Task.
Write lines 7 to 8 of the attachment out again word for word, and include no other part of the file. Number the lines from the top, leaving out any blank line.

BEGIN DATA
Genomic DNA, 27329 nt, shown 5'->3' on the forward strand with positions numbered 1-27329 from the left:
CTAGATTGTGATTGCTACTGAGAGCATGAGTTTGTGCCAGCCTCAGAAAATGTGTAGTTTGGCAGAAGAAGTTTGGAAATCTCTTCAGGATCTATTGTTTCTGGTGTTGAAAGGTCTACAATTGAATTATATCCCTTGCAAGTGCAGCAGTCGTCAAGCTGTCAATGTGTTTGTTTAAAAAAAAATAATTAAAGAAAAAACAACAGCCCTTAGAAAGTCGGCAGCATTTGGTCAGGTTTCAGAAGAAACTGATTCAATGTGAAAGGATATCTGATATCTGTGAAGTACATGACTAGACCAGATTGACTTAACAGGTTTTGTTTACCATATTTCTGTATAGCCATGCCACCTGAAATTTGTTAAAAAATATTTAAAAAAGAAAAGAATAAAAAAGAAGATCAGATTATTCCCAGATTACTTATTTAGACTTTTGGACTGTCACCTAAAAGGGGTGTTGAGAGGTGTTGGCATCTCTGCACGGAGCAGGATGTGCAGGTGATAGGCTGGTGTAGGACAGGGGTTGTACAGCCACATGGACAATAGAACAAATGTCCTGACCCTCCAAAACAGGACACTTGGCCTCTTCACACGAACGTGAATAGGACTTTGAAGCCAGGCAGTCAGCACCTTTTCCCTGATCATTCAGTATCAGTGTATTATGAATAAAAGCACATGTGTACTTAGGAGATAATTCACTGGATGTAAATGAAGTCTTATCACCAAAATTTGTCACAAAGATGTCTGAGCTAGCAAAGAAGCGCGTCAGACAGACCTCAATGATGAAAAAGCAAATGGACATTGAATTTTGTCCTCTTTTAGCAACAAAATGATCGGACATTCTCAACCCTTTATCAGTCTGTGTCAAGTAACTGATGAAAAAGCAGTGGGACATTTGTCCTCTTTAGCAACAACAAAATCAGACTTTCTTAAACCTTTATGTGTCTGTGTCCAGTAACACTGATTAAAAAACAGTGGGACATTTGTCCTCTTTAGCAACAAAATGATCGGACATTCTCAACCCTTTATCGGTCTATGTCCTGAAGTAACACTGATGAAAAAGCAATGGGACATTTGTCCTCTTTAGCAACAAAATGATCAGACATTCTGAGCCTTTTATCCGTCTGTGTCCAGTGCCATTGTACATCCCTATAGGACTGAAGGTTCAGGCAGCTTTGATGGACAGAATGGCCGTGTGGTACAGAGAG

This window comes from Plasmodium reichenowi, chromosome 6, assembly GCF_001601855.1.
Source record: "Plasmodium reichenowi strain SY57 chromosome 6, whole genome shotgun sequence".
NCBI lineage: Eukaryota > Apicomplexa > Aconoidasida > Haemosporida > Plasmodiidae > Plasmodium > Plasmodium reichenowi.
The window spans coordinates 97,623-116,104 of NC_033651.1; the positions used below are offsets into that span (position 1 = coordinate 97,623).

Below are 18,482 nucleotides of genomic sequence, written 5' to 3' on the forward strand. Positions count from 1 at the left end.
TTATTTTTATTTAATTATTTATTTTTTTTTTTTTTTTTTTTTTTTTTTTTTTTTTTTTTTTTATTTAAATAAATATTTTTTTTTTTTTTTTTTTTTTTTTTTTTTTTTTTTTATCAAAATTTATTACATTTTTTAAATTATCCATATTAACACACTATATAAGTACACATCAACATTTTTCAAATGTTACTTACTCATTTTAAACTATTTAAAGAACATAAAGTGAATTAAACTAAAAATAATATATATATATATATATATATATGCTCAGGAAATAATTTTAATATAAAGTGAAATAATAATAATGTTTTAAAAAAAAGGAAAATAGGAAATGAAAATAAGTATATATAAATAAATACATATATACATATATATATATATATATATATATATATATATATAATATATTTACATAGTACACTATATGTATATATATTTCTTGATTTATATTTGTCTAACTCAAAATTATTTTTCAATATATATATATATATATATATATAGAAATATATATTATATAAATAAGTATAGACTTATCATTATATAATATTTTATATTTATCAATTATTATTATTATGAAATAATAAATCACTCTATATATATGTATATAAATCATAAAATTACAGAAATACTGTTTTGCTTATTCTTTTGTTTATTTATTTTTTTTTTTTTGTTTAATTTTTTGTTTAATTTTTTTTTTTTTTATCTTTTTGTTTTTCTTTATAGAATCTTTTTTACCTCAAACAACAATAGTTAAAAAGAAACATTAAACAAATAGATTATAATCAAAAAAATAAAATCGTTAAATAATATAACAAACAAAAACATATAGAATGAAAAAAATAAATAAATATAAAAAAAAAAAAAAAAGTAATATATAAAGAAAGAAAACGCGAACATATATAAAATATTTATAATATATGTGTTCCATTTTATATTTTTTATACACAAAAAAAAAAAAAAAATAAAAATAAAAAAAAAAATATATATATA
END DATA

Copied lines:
Below are 18,482 nucleotides of genomic sequence, written 5' to 3' on the forward strand. Positions count from 1 at the left end.
TTATTTTTATTTAATTATTTATTTTTTTTTTTTTTTTTTTTTTTTTTTTTTTTTTTTTTTTTATTTAAATAAATATTTTTTTTTTTTTTTTTTTTTTTTTTTTTTTTTTTTTATCAAAATTTATTACATTTTTTAAATTATCCATATTAACACACTATATAAGTACACATCAACATTTTTCAAATGTTACTTACTCATTTTAAACTATTTAAAGAACATAAAGTGAATTAAACTAAAAATAATATATATATATATATATATATATGCTCAGGAAATAATTTTAATATAAAGTGAAATAATAATAATGTTTTAAAAAAAAGGAAAATAGGAAATGAAAATAAGTATATATAAATAAATACATATATACATATATATATATATATATATATATATATATATATAATATATTTACATAGTACACTATATGTATATATATTTCTTGATTTATATTTGTCTAACTCAAAATTATTTTTCAATATATATATATATATATATATATAGAAATATATATTATATAAATAAGTATAGACTTATCATTATATAATATTTTATATTTATCAATTATTATTATTATGAAATAATAAATCACTCTATATATATGTATATAAATCATAAAATTACAGAAATACTGTTTTGCTTATTCTTTTGTTTATTTATTTTTTTTTTTTTGTTTAATTTTTTGTTTAATTTTTTTTTTTTTTATCTTTTTGTTTTTCTTTATAGAATCTTTTTTACCTCAAACAACAATAGTTAAAAAGAAACATTAAACAAATAGATTATAATCAAAAAAATAAAATCGTTAAATAATATAACAAACAAAAACATATAGAATGAAAAAAATAAATAAATATAAAAAAAAAAAAAAAAGTAATATATAAAGAAAGAAAACGCGAACATATATAAAATATTTATAATATATGTGTTCCATTTTATATTTTTTATACACAAAAAAAAAAAAAAAATAAAAATAAAAAAAAAAATATATATATA